The California Lemon Law was created by the California Legislature to provide relief for consumers who purchased or leased a vehicle within the state of California. The specific lemon law provision falls under a more general section of California’s laws called the Song-Beverly Consumer Warranty Act. Song-Beverly provides more general relief to consumers of all products purchased within the state with an express written warranty. Under California law, consumers are entitled to either monetary compensation or a replacement for their defective vehicle when a manufacturer, or its agent, is unable to fix a material defect after a reasonable number of repair attempts. A consumer must have purchased or leased the vehicle with an express written warranty provided by the manufacturer or they will have no basis for a lemon law claim.
Filing a lemon law claim is essentially asking a judge or an arbitrator to make a manufacturer honor the express written warranty they provided to the consumer at the time the vehicle was leased or purchased. As with most areas of the law, the lemon law should be considered as a guide, not an absolute rule. There are many gray areas within this section of the law that both the consumer and the manufacturer may argue during litigation. For example, a consumer may argue that the vehicle has a material defect that is covered under the express written warranty and while the manufacturer agrees that the defect is covered under the warranty, they may argue that the defect is not a material defect. Another arguable area of the law is whether a manufacturer has had a reasonable number of attempts to repair the material defect. In this seemingly blurred area of the law, a judge or an arbitrator will have the final say as to whether a manufacturer, or its agent, has had an adequate opportunity to repair a material defect in the vehicle.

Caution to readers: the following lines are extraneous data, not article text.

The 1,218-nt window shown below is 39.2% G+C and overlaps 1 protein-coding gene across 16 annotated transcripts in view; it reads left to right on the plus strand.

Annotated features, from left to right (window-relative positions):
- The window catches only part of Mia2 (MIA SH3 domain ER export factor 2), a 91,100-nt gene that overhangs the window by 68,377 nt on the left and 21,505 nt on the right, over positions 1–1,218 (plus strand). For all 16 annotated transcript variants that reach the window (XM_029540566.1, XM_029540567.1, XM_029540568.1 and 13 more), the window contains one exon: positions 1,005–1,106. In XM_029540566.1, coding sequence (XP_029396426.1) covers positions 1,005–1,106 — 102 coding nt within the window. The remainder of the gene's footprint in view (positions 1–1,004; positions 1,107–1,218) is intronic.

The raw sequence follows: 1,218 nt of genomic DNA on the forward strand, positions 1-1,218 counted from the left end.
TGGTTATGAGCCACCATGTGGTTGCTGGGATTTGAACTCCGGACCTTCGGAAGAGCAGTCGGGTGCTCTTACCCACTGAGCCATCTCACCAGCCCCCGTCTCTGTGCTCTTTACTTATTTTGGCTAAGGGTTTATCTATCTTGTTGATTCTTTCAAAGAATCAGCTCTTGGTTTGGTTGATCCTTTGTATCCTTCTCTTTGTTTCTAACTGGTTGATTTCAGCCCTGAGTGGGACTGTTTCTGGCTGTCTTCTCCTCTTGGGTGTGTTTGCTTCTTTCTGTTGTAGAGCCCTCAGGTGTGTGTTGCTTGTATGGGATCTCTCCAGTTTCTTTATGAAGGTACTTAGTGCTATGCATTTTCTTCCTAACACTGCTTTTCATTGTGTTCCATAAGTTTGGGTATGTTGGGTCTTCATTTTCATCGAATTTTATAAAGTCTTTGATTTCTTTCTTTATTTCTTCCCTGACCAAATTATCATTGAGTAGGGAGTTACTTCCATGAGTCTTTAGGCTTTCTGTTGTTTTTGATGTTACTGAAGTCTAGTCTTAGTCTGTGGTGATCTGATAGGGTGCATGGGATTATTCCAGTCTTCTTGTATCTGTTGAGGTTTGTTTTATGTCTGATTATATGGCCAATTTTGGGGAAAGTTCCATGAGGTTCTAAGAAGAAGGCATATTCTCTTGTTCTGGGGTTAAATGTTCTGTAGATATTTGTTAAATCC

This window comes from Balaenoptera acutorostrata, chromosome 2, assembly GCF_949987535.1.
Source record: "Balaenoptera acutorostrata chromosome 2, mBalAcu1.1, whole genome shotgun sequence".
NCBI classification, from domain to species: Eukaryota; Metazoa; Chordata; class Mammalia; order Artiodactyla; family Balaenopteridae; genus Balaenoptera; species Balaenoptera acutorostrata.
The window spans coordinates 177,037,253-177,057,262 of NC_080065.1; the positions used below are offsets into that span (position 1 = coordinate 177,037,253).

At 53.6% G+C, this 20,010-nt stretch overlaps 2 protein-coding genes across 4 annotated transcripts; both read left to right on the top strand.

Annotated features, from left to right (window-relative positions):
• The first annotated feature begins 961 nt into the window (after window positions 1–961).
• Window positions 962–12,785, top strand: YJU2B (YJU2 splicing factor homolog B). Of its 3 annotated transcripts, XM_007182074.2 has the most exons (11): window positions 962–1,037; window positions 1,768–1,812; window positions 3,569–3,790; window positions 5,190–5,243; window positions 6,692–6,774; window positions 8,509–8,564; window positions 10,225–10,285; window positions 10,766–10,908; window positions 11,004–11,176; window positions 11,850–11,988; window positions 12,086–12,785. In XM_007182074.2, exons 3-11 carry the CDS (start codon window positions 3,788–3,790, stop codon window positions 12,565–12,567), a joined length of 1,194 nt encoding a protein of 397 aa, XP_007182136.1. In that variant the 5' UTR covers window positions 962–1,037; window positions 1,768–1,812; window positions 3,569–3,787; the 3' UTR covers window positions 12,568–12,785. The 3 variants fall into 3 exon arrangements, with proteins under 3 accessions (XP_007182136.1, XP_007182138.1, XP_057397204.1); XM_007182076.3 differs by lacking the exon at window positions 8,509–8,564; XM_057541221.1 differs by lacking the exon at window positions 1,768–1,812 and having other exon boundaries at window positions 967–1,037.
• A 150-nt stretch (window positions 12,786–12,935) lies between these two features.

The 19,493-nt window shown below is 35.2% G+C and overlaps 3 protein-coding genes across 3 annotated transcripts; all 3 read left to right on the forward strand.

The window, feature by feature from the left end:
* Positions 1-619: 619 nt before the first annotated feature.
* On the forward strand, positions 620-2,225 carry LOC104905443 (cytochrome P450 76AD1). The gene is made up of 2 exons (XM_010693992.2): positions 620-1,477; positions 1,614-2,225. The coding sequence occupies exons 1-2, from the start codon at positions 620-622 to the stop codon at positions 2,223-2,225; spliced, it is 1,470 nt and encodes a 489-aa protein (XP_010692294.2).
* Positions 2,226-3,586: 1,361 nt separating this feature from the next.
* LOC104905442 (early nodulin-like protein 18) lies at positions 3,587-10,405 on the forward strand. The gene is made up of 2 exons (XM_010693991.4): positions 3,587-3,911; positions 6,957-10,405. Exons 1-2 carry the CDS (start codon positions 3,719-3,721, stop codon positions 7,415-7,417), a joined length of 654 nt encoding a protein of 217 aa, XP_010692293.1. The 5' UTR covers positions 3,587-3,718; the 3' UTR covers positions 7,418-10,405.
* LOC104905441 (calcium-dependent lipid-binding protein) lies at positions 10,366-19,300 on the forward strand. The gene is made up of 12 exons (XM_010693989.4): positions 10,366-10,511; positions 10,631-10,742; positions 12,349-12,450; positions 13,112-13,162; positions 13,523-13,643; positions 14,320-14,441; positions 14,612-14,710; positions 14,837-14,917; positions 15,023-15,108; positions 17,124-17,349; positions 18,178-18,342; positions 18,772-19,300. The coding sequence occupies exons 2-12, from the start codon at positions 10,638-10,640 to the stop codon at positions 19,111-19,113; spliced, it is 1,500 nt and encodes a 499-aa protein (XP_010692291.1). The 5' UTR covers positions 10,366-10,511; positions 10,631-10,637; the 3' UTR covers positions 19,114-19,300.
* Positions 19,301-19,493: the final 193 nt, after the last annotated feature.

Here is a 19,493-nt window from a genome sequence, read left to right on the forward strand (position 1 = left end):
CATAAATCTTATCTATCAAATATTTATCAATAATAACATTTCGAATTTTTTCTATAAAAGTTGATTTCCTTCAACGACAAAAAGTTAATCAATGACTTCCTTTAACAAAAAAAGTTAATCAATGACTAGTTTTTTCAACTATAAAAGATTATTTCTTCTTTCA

To aid in clarifying the section of the lemon law pertaining to repair attempts, the California legislature created the lemon law presumption, which provides specific conditions that must be met to qualify under the law. This section of the law can be confusing to consumers because it contains details such as a definite number of repair attempts that must be performed. Consumers should remember that a successful legal claim does not always meet the conditions required under the presumption; however, when all the conditions under the presumption are met, the consumer’s vehicle ispresumed to qualify under the lemon law. At the same time, it is possible to meet all of the criteria required under the presumption and have an unsuccessful legal claim. Because the California Lemon Law has many areas that can be argued for the benefit of the consumer or the manufacturer, consumers should seek the aid of a competent and experienced attorney to aid in a successful resolution of their case